Anagrumba GDL 1093


European klezmer music

Smithsonian Folkways SFW CD 40486

Klezmer asunder

When in the 1970s young Jewish musicians in the United States hit on the languishing klezmer tradition of the older generations, they recognized the strength of the music.  Here was a music that combined the exuberance of New Orleans jazz with Eastern European melancholy and Hasidic melodies.  They must have realized also that here they had found a means through which they could express a bond with their ancestry without religious commitment.  They decided to breathe new life into it.

It caught on, and klezmer has been tremendously popular ever since, branching out into various directions.  There are those who remain close to the example set by the first revival bands.  There are those who want to inject the bubbling mixture with new ingredients.  Others want to follow the path back to Europe, to envisage what klezmer may have sounded like in the Pale, Cover picturethe swath of land from Poland to the Black Sea in which Eastern European Jews used to live, where it developed.

The Italian band KlezRoym belongs to the category of fusionists, adding pop and easy-jazz to the stew, smoothing the tunes with a particularly rich production.  This is clear right from the start.  The CD begins with slow melodies carefully played on clarinet and sax, underpinned by chords and runs on guitar and plucked notes on the violin.  The playing is excellent.  The sparsity of the instrumentation and arrangement creates a sensation of depth.  play Sound ClipBut it is only a physical depth that is evoked.  Somehow the technical quality stands in the way of an appeal to emotion (sound clip - New York).

By way of contradiction in musical terms this is klezmer in ready-made designer clothes.  They have cast the sprightly bounce and the tragicomedy into an elegant pose, have withdrawn tongue from cheek.  Band pictureKlezRoym seems to act klezmer, rather than play it.  play Sound ClipTheir emphasis on well-crafted and well-groomed interpretations has boiled off the zaniness and the spontaneity from the music.  This is candlelight klezmer (sound clip - Fel Shara).  Until the very last cut, that is.  After the twelfth track the counter keeps on running to 36.  All tracks in between are silent and last no more than four seconds.  What follows is a techno remix of one of the pieces on the album, Fel Shara.  I can't make out whether this was meant to be cool or hilarious.  It does strike me as utterly pointless.Cover picture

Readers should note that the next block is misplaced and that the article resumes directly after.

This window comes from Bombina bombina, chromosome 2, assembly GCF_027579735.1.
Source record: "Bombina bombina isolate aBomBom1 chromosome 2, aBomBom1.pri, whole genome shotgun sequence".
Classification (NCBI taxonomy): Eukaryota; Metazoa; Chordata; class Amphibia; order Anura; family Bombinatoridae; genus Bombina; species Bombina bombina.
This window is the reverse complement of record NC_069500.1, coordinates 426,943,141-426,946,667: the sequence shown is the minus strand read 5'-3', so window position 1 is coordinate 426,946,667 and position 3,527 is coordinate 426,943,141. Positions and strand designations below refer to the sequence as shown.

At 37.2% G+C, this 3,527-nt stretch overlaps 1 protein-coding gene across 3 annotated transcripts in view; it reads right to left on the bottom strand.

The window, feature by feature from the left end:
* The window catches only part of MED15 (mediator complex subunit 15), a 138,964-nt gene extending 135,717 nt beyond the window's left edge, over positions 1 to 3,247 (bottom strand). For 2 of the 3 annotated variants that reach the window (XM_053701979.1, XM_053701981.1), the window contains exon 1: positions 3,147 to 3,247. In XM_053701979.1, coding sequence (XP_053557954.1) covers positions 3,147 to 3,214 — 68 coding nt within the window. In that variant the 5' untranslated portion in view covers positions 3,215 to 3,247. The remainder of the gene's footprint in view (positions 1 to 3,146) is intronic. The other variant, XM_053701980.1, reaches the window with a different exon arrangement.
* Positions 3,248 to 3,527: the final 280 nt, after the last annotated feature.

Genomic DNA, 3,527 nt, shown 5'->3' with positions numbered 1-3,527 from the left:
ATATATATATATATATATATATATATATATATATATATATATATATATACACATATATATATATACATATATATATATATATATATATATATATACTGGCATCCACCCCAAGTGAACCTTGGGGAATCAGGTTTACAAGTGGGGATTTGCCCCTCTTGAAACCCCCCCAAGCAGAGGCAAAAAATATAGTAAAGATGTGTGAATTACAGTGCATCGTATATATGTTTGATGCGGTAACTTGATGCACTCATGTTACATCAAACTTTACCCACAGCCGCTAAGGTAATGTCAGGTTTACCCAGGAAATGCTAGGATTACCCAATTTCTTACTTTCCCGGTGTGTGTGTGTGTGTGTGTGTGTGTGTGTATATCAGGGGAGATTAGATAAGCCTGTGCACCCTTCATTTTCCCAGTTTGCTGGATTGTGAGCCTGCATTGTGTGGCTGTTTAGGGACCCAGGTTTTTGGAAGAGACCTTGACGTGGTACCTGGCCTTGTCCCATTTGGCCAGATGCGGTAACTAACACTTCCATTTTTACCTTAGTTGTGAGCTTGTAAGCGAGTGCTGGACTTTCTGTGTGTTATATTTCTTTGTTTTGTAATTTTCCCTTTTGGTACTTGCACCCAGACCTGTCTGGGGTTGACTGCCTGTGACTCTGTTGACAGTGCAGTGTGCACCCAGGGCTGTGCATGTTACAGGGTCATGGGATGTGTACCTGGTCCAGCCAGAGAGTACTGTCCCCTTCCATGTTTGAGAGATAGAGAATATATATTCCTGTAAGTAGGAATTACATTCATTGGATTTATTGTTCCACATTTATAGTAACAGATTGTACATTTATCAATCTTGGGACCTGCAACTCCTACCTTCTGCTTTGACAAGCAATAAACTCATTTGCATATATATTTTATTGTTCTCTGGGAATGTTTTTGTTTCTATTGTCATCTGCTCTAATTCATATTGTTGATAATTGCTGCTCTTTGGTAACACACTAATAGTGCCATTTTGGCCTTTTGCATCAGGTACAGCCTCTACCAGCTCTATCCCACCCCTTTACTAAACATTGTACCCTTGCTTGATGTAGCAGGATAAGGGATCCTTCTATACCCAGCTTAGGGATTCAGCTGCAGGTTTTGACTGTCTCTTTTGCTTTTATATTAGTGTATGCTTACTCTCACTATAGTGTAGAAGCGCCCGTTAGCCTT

While KlezRoym are devising new trajectories for the style, the musicians of Khevrisa are heading in the opposite direction, retracing it to its Eastern European origins.  Initiated by cimbalist Walter Zev Feldman and violinist Steven Greenman, two pioneers from the 1970s klezmer revival, Khevrisa is as much a musical as a scholarly project.  Backed by eminent players in the scene (Alicia Svigals and Michael Alpert on violin, and bassist Stuart Brotman), their performance is built both on research and on years of experience as musicians in this field.

They have done away with brass, woodwinds and percussion, the instruments that gave klezmer its typically American jazzy flavourplay Sound ClipWalter Zev FeldmanKhevrisa is all string, making the character of the music less frenzied and cheeky, more intimate (sound clip - Sher).  Having shed the cloak of novelty music, this approach to klezmer gives it a light touch, touching the heart with confident immediacy.  The soft tone of the violin is wonderfully effective in this respect.  play Sound ClipIts warmth is matched by the buzzy tinkle of the cimbal.  Both instruments are captured in all their richness of timbre.  Especially the resonance of the cimbal is a treat (sound clip - Steiner's Khosidl).

It almost goes without saying that this CD comes with extensive notes, giving more insight in the development of klezmer music in 19th century Eastern Europe.  Steven GreenmanGiven the fact that much documentation must have disappeared in the brutally destructive history of the Pale since the first pogroms in the Ukraine (which forced Jews into emigration - taking with them, as part of their rich heritage, their music), Greenman's and Feldman's achievement in revitalizing this specific music is astonishing.

Perhaps it is a bit unfair to treat KlezRoym together with Khevrisa - there must needs be a wide gap between newcomers and veterans.  On the other hand, both seem to work from an awareness that in order to stay alive a musical style has to undergo change.  What is interesting, is that (from very different motivations, certainly) they have come up with answers that stand in diametrical opposition to each other.  Where the Italians are centripetal, the Americans are centrifugal.  Whereas the former drag it across the borders into pop territory, the latter feed knowledge of the roots back into the experience of the stem.  One makes klezmer vague and hazy, the other substantiates it.

René van Peer - 1.6.00

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